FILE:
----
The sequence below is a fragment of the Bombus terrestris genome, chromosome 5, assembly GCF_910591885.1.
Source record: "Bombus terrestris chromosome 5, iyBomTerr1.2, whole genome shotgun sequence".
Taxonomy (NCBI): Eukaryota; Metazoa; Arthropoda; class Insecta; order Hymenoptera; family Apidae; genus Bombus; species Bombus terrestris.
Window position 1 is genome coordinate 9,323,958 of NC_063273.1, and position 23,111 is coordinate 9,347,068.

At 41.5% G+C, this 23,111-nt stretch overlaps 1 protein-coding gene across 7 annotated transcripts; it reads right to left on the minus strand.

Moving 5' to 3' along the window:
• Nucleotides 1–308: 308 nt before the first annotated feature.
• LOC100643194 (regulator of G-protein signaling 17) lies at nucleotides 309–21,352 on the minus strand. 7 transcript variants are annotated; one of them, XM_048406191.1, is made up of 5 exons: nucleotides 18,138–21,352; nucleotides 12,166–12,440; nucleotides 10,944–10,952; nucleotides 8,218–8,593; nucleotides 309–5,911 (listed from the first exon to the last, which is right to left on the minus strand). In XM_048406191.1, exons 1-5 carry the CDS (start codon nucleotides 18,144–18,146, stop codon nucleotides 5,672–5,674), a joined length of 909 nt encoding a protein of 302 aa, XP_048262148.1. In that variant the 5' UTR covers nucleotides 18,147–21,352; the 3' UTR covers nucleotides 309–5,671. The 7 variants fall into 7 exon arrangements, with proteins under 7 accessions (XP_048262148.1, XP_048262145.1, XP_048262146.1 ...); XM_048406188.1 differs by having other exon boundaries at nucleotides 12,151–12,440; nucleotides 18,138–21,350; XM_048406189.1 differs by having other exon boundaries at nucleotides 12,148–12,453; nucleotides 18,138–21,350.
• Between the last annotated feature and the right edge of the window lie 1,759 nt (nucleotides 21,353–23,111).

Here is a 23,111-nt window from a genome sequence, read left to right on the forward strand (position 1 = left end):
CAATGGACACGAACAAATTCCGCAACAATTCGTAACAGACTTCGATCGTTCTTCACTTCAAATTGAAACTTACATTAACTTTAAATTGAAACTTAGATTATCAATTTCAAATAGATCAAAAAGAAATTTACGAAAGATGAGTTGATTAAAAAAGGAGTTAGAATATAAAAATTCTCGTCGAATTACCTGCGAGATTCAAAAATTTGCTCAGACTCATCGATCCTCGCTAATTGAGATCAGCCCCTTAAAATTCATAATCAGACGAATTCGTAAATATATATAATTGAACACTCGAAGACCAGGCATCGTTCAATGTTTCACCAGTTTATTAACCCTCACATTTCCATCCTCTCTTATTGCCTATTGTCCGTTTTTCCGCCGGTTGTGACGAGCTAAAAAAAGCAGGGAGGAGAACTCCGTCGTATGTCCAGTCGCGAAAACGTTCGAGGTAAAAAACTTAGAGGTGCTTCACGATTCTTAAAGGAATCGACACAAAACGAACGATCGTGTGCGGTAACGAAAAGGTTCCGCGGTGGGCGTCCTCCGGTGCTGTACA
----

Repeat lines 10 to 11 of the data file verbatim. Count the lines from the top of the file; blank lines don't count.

Here is a 23,111-nt window from a genome sequence, read left to right on the forward strand (position 1 = left end):
CAATGGACACGAACAAATTCCGCAACAATTCGTAACAGACTTCGATCGTTCTTCACTTCAAATTGAAACTTACATTAACTTTAAATTGAAACTTAGATTATCAATTTCAAATAGATCAAAAAGAAATTTACGAAAGATGAGTTGATTAAAAAAGGAGTTAGAATATAAAAATTCTCGTCGAATTACCTGCGAGATTCAAAAATTTGCTCAGACTCATCGATCCTCGCTAATTGAGATCAGCCCCTTAAAATTCATAATCAGACGAATTCGTAAATATATATAATTGAACACTCGAAGACCAGGCATCGTTCAATGTTTCACCAGTTTATTAACCCTCACATTTCCATCCTCTCTTATTGCCTATTGTCCGTTTTTCCGCCGGTTGTGACGAGCTAAAAAAAGCAGGGAGGAGAACTCCGTCGTATGTCCAGTCGCGAAAACGTTCGAGGTAAAAAACTTAGAGGTGCTTCACGATTCTTAAAGGAATCGACACAAAACGAACGATCGTGTGCGGTAACGAAAAGGTTCCGCGGTGGGCGTCCTCCGGTGCTGTACA